• The Congo: Tiptoeing Toward a New War?

    by  • July 9, 2018 • Africa, Human Rights, P5 Monitor, Security Council • 

    Protesting in Kinshasa, the capital of the Democratic Republic of the Congo, in 2016, after President Joseph Kabila refused to step down, violating the constitution. He remains president but has agreed to hold an election on Dec. 23, 2018. CREATIVE COMMONS

    If President Joseph Kabila’s continued violations of his country’s constitutional term limits were not enough of a warning, the first paragraph of the latest report by United Nations experts on the Democratic Republic of the Congo sets the record straight, saying: “Armed actors continuously used the delay in the electoral process to promote acts of violence.”

    With presidential elections for the Democratic Republic of the Congo scheduled for Dec. 23, the contentious internal politics of the UN Security Council unfortunately do nothing to foster consensus-based, decisive sanctions to address current threats to peace and security in the country. Nevertheless, France, the Council member in charge of drafting resolutions for sanctions on the Congo, recently delivered Resolution 2424, allowing the reappointment and extension of the sanctions-monitoring group of experts.

    The resolution may appear perfunctory, but behind the scenes many of the 15 Council members on the Congo sanctions committee are keen to stop Kabila’s game of chicken in refusing to not run for a third presidential third term, breaching the country’s constitution. Many Council members, including the Kuwait ambassador, Mansour Al-Otaibi, the chairman of the sanctions committee, are ready to use a wide range of sanctions in response to any obstruction of the Congolese election at the end of the year.

    Such obstruction could include Kabila’s government following through on its threat of criminal prosecution of the legitimate opposition candidate, Moïse Katumbi. Katumbi, a former governor of Katanga Province, is kept in exile with an age-old fake allegation of real estate fraud. Despite this obstacle, he has promised his followers that his nomination would be registered in the 201 electoral divisions, saying, “We’re not giving up!”

    A far bigger problem for the Security Council, however, is the recent surprise acquittal of Jean-Pierre Bemba, on appeal, for charges of war crimes and crimes against humanity by the International Criminal Court. With the imminent release of Bemba from The Hague, where he has been imprisoned for 10 years on trumped-up charges over his mercenaries’ misdeeds in the Central African Republic, the Congo’s most powerful opposition leader and a former vice president will return — assuredly to challenge Kabila.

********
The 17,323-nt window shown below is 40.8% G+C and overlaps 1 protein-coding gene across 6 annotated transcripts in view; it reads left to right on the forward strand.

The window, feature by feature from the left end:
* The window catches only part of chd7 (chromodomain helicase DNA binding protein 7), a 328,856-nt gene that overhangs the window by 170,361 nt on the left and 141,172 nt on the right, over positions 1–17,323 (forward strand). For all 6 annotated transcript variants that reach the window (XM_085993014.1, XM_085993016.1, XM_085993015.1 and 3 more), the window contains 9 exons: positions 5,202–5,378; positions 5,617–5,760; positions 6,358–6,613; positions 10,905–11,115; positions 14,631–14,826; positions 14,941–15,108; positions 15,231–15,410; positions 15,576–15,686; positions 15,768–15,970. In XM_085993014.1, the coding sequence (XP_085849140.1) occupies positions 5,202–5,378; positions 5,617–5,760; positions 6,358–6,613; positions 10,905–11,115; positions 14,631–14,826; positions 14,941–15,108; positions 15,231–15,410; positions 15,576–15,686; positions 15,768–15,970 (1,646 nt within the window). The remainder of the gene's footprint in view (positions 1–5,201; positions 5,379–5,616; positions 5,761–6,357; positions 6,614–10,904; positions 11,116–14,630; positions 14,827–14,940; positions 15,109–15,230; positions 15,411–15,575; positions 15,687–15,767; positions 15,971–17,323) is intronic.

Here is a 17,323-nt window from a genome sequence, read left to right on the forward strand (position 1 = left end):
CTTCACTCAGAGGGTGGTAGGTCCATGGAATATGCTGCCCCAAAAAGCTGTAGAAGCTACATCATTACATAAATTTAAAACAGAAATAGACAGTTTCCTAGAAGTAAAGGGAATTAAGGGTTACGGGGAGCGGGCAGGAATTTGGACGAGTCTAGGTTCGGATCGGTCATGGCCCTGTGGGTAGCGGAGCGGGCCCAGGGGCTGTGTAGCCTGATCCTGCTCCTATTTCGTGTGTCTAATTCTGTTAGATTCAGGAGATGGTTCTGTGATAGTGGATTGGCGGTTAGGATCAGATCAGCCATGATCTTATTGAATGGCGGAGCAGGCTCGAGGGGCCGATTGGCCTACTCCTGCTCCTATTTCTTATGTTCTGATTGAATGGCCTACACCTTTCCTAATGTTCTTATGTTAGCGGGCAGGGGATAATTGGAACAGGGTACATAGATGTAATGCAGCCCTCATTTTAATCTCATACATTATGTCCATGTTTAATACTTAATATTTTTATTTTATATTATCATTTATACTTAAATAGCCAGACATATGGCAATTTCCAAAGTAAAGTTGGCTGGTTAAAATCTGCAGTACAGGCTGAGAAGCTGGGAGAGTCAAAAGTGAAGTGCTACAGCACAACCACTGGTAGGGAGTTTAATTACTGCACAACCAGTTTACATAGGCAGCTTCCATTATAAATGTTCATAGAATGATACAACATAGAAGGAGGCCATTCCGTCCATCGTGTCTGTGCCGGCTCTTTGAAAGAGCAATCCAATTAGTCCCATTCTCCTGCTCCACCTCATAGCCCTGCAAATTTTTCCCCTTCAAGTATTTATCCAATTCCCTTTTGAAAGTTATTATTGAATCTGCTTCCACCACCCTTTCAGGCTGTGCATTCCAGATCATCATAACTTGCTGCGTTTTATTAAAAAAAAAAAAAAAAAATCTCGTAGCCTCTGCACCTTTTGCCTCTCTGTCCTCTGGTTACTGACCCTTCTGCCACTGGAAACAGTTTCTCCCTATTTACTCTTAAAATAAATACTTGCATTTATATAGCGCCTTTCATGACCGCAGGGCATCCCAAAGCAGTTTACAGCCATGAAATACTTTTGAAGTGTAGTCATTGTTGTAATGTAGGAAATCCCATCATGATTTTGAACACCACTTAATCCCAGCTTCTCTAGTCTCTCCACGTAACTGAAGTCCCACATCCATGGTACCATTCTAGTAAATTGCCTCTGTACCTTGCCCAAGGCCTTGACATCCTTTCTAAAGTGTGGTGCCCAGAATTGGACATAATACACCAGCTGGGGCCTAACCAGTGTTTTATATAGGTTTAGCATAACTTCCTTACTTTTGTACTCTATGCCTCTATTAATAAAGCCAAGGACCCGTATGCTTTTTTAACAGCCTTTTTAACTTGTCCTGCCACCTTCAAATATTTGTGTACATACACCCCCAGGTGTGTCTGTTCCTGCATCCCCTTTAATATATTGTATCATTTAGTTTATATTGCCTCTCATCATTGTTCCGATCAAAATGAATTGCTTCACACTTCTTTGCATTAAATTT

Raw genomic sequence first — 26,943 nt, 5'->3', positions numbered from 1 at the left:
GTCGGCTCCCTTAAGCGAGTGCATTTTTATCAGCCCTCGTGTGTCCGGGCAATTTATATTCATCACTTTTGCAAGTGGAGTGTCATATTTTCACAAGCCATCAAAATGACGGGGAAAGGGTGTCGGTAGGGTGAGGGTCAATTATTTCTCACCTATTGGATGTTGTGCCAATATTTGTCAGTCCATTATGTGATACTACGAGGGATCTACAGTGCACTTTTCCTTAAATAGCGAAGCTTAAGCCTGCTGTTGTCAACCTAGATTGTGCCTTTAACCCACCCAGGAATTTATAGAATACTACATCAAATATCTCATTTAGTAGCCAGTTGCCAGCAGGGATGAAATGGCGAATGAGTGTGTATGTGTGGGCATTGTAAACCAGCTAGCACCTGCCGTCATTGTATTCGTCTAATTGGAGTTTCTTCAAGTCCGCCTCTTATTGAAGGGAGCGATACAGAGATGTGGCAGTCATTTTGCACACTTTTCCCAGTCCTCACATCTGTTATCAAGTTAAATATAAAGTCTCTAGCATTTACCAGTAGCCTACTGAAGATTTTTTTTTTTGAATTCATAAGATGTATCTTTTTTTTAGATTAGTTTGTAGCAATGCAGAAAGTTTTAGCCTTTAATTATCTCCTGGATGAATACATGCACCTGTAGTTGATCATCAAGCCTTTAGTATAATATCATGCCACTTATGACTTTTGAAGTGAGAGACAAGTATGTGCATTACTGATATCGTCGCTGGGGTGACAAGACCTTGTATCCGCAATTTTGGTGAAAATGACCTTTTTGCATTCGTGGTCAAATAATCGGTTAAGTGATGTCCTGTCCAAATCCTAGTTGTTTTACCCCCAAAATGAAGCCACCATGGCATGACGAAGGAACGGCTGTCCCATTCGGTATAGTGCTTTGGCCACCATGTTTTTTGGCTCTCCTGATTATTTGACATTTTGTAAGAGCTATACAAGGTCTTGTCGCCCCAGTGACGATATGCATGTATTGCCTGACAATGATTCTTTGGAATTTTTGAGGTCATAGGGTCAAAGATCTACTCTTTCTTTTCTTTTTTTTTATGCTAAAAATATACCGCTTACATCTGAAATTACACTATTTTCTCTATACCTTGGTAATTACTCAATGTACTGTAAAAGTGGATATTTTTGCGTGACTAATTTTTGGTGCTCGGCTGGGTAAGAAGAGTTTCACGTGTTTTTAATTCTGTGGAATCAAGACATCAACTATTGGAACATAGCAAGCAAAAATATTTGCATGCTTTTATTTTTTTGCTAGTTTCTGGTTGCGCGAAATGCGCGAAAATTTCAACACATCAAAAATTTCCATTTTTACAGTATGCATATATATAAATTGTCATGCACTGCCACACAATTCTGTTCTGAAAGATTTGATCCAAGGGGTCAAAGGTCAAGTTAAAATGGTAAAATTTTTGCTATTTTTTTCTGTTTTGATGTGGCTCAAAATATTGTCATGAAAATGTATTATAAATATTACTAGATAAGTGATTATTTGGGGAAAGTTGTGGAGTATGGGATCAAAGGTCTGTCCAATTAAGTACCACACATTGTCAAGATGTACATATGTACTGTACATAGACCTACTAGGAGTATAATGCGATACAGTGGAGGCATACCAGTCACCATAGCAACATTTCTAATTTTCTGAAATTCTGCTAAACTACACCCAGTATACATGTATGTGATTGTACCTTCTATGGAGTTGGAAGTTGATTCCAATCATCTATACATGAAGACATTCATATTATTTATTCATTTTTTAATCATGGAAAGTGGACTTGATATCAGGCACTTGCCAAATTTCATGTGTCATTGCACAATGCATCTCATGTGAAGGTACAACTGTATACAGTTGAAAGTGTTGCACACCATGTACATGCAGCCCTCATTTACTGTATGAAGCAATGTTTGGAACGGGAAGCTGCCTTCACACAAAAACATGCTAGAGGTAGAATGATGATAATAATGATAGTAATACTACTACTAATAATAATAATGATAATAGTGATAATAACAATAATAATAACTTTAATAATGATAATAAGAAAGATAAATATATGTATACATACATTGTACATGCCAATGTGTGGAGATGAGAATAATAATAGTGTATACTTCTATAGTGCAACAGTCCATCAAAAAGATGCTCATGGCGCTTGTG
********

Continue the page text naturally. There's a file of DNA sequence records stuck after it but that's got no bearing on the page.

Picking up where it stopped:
Joseph Kabila, Congo’s president since 2001. He has refused to say whether he will run for the office again, regardless of term limits.

    Bemba is the president of the Movement for the Liberation of the Congo (MLC), a former rebel group turned political party, and the strongest contender to lead the opposition to election victory. He returns to the Congo with a deep personal grudge against Kabila. Bemba not only lost — perhaps under questionable circumstances — the 2006-2007 presidential election against Kabila, but he also barely survived two assassination attempts and the annihilation of his 600-men-strong personal protection force to surprise attacks by Kabila’s Presidential Guard. The Guard prevails as the most vicious fighting force in the Congo while it continues to violate UN arms embargoes with impunity.

    Now, more than 10 years later, Bemba’s acquittal from The Hague and return to Congolese politics will inject a voice pointing out how badly things have turned out for the country under Kabila, who has been president since January 2001. An excellent report by the American-based Congo Research Group last year untangled, for example, Kabila’s networks of at least 80 companies.

    Their “holdings include over 70,000 hectares of farmland, a lucrative stake in Congo’s largest mobile phone network and over 100 mining permits for diamonds and gold,” reported Reuters. None of this wealth could have been gained by Kabila’s family legitimately.

    On the other hand, while Bemba sat in prison in the Netherlands, his surviving combatants have integrated into the Forces Armées de la République Démocratique du Congo (or FARDC, the national army). But with Bemba about to return to the Congo, it remains to be seen how loyal these soldiers will remain to the FARDC.

    Kabila’s credibility problem with the military — translating into a lack of authority — is another mounting hot spot that the Security Council must watch. “Those within his power system say President Kabila has lost the grip on much of the army,” according to the Zambia Reports media site, explaining the recent cancellation of the Congo’s military parade marking its 58th anniversary of independence — possibly to avoid an embarrassing show of disloyalty or insurrection against Kabila.